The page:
Ease Up on the Figurative Fast Forward Button

Yesterday I was sitting at a drive thru waiting for my iced coffee. I had two cars in front of me, but it was freezing and I had made an inappropriate jacket choice, so I didn’t want to get out and place my order inside (I drink iced coffee year round, I know I’m weird). The line was at a standstill. I found myself alternating between checking my phone, checking the time, and switching songs on the radio. After sitting in line for about 10 minutes, I almost just drove away.

Then I realized that I was being a nutcase for no real reason. Seriously, talk about 21st century problems. I didn’t have a meeting to get to. It was sunny out, even though it was cold. Why did it matter if I sat and listened to music for a little bit? Then I got to Fast_Forwardthinking about how many times per day that I rush through things for no apparent reason. I hurry off the phone to get back to work. I get aggravated when I hit a red light on the way to meet a friend. I fast forward through commercials, and get anxious if I’m spending too long at the gym. Then I look back on the week and can’t even fathom where the time went. It’s ridiculous when you think about it. Of course I don’t really know where the time went, I’m barely even conscious!

We’re so used to a fast society–speedy Internet, always connected via our phones–that we’re often living without really being present. We’re in a permanent state of fast forward. It’s so easy to move on to the next thing without fully taking time to enjoy the current thing; eventually there are no more things to enjoy because the day is somehow done already.

The other problem is this: being alone with your thoughts often feels sinful or illegal. We’re so used to having people show approval of our thoughts through a “like” or a retweet, that being in your own head for a few minutes feels unnatural. Because even when you’re by yourself in your car, you never have to really be alone if your phone is nearby. While this is great, it’s also getting us in the habit of not actually listening to our own inner monologues.

My goal for myself is to stop hitting fast forward all the time. Okay, I have to wait at a light. Fine. I have to wait to get my drink or to use the bathroom at a bar. Who cares? Traffic is backed up and I’m stuck for a little bit. So what? Instead of always mentally moving on to the next part of my day, I want to just take time to focus on what’s happening in that moment. Also, it’s not all about favorites or retweets or likes. Sometimes it’s okay to just have a thought and not share it (no matter how witty it may be) with your hundreds of followers.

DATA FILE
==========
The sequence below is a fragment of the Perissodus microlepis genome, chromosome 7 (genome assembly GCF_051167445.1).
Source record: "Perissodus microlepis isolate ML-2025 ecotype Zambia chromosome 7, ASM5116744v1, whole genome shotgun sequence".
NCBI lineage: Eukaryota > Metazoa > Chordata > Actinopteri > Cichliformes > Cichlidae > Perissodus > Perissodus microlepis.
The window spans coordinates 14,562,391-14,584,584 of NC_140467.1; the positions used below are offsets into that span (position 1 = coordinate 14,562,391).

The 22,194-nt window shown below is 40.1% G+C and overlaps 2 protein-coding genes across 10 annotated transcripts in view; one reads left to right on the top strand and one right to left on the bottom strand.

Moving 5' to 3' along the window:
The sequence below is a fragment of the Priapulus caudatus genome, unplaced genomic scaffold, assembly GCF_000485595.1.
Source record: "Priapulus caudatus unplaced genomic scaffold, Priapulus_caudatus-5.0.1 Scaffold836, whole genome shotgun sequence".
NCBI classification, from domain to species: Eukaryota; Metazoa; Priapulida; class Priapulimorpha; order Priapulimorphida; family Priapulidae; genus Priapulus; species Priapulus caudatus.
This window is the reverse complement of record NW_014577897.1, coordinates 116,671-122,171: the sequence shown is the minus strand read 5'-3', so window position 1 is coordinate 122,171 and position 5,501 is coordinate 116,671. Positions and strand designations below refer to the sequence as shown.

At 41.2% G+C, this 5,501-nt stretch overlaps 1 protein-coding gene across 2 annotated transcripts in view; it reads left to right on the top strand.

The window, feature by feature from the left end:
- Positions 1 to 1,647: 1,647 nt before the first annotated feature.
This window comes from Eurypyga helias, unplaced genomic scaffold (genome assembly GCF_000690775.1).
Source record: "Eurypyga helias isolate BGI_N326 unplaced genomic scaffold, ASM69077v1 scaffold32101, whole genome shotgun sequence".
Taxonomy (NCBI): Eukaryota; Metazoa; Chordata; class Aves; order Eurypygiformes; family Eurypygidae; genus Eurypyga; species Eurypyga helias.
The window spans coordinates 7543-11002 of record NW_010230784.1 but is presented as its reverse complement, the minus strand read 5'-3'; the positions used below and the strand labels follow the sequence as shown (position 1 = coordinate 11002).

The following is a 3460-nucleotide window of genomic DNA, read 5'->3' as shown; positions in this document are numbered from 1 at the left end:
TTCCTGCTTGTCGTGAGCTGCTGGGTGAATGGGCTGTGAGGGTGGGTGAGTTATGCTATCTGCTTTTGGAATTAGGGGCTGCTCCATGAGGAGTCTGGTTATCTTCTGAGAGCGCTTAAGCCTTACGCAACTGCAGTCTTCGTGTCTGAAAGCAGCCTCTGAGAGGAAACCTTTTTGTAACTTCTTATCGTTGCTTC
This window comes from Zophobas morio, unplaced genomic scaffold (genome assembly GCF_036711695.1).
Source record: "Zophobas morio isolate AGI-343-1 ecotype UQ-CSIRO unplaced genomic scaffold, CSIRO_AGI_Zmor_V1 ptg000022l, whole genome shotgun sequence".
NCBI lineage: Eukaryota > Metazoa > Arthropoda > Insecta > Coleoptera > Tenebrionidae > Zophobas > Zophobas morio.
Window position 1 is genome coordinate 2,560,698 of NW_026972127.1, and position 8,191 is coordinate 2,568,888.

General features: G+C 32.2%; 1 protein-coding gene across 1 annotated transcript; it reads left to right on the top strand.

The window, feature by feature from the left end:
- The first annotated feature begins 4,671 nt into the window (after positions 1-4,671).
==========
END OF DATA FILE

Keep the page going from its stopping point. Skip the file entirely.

Not only is this a healthier way to live, it also seems like it will help to fight stress. Of course you’re going to feel anxious if you’re always thinking about the next thing on your “to do” list or the next place you have to get to. Writing tweets in your head as soon as something happens is not exactly a relaxing lifestyle. When you just ease up on time restrictions and allow yourself to disconnect for a while, suddenly life feels more mangeable. This approach takes the pressure off, and is a more sustainable way to live. This is my new goal for myself. I think it may take some getting used to, but it’ll be worth it.

Do you lean on the horn? Get aggravated about long lines? Tweet everything, always? I think these are pretty common (but problematic) traits. Let’s do something about them.

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Comments

  1. This is SO true!! I find myself always anxious to get here, then anxious to get there, for no real reason. Living in the moment and trying to be present, even in traffic is a great zen philosophy that my dad has always pushed. It takes a lot of practice but I agree with you that it must be a better way to leave, and less stressful. Great post!

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